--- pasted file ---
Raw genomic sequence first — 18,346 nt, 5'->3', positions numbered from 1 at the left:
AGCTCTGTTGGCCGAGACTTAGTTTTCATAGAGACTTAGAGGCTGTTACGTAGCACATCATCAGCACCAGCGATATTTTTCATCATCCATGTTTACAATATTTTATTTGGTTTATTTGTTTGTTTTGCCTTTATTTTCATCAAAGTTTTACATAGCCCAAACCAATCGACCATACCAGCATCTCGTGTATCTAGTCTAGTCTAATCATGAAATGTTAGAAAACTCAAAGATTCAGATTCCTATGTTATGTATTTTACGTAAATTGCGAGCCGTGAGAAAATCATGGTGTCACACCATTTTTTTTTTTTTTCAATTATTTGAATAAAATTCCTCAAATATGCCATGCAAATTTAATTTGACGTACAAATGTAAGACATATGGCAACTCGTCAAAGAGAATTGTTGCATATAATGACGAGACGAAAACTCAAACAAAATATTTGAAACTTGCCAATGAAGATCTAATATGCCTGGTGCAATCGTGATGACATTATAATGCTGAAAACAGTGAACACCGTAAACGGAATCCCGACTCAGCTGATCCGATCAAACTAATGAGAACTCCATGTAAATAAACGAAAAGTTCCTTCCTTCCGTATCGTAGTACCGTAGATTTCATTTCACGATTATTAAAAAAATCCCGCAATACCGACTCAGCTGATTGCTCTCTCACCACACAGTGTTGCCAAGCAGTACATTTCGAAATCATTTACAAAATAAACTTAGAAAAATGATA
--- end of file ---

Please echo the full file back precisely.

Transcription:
Raw genomic sequence first — 18,346 nt, 5'->3', positions numbered from 1 at the left:
AGCTCTGTTGGCCGAGACTTAGTTTTCATAGAGACTTAGAGGCTGTTACGTAGCACATCATCAGCACCAGCGATATTTTTCATCATCCATGTTTACAATATTTTATTTGGTTTATTTGTTTGTTTTGCCTTTATTTTCATCAAAGTTTTACATAGCCCAAACCAATCGACCATACCAGCATCTCGTGTATCTAGTCTAGTCTAATCATGAAATGTTAGAAAACTCAAAGATTCAGATTCCTATGTTATGTATTTTACGTAAATTGCGAGCCGTGAGAAAATCATGGTGTCACACCATTTTTTTTTTTTTTCAATTATTTGAATAAAATTCCTCAAATATGCCATGCAAATTTAATTTGACGTACAAATGTAAGACATATGGCAACTCGTCAAAGAGAATTGTTGCATATAATGACGAGACGAAAACTCAAACAAAATATTTGAAACTTGCCAATGAAGATCTAATATGCCTGGTGCAATCGTGATGACATTATAATGCTGAAAACAGTGAACACCGTAAACGGAATCCCGACTCAGCTGATCCGATCAAACTAATGAGAACTCCATGTAAATAAACGAAAAGTTCCTTCCTTCCGTATCGTAGTACCGTAGATTTCATTTCACGATTATTAAAAAAATCCCGCAATACCGACTCAGCTGATTGCTCTCTCACCACACAGTGTTGCCAAGCAGTACATTTCGAAATCATTTACAAAATAAACTTAGAAAAATGATA